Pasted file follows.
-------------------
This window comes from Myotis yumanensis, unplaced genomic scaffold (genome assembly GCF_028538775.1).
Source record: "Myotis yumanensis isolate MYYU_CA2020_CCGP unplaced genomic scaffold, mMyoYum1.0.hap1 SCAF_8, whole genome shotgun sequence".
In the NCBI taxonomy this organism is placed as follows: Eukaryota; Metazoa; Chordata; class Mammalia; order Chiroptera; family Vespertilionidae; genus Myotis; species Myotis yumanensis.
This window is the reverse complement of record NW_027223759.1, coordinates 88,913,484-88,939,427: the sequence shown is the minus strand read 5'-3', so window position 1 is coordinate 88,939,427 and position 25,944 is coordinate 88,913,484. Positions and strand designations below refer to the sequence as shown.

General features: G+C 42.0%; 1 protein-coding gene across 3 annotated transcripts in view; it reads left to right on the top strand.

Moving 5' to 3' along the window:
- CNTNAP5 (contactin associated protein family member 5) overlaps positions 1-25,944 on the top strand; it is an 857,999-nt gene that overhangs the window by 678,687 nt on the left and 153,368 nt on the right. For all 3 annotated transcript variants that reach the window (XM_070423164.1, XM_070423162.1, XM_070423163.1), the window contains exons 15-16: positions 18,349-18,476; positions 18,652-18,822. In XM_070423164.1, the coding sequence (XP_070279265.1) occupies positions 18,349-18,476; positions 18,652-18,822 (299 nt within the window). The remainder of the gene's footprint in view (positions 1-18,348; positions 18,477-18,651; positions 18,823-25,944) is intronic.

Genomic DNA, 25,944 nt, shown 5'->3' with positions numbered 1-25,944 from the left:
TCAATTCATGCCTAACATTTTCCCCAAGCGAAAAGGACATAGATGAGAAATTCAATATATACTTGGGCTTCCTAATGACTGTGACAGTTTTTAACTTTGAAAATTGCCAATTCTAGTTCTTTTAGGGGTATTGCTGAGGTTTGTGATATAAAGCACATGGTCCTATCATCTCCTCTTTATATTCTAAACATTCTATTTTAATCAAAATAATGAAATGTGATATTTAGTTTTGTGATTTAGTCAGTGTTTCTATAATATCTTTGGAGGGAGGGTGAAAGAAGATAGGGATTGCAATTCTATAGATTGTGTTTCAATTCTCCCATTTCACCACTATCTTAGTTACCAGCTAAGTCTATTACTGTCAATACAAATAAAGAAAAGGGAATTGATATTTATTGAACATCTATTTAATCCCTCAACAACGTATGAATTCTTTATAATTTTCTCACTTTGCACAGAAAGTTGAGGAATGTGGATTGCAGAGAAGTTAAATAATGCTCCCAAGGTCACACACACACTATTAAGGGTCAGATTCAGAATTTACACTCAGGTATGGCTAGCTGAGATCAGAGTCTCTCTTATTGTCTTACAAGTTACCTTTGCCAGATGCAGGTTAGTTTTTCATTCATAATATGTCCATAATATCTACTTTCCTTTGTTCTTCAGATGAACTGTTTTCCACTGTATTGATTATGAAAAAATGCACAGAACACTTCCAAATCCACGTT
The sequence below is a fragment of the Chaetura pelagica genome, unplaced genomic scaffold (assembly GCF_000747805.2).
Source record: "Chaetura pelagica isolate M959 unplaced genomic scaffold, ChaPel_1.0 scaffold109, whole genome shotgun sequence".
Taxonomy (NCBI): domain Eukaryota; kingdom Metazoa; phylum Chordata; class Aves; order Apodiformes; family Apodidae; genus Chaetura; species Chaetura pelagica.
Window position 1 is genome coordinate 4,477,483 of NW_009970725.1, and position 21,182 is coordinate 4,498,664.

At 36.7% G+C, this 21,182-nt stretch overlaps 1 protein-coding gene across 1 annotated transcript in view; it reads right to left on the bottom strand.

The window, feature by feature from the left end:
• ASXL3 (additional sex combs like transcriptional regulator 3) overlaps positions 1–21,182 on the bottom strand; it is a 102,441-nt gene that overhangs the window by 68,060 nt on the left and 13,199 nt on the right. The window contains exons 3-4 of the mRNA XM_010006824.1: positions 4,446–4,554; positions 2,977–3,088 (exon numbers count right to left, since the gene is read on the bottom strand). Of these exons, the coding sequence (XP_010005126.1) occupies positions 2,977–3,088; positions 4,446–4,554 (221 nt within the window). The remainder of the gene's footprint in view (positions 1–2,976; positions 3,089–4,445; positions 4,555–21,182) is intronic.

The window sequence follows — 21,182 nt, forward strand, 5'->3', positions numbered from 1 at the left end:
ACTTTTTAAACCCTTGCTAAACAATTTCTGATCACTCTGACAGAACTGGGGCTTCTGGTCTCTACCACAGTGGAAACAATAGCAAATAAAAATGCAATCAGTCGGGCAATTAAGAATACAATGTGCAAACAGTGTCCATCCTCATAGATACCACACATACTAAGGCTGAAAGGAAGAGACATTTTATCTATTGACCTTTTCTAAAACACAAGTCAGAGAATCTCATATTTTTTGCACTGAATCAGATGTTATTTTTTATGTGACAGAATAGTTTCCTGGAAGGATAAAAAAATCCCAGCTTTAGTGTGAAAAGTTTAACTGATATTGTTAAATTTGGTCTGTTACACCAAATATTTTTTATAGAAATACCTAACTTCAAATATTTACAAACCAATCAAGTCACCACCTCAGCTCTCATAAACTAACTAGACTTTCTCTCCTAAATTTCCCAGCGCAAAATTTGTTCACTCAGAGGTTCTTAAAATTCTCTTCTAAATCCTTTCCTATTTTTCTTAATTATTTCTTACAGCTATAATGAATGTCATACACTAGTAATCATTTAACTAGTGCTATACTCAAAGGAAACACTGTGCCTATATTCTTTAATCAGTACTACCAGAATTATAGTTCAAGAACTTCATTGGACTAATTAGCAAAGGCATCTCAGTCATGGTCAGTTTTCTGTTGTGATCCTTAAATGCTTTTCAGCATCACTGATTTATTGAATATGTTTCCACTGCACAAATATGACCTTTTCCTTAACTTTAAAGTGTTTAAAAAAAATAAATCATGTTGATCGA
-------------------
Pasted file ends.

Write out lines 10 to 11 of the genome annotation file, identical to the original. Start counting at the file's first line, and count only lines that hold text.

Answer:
The sequence below is a fragment of the Chaetura pelagica genome, unplaced genomic scaffold (assembly GCF_000747805.2).
Source record: "Chaetura pelagica isolate M959 unplaced genomic scaffold, ChaPel_1.0 scaffold109, whole genome shotgun sequence".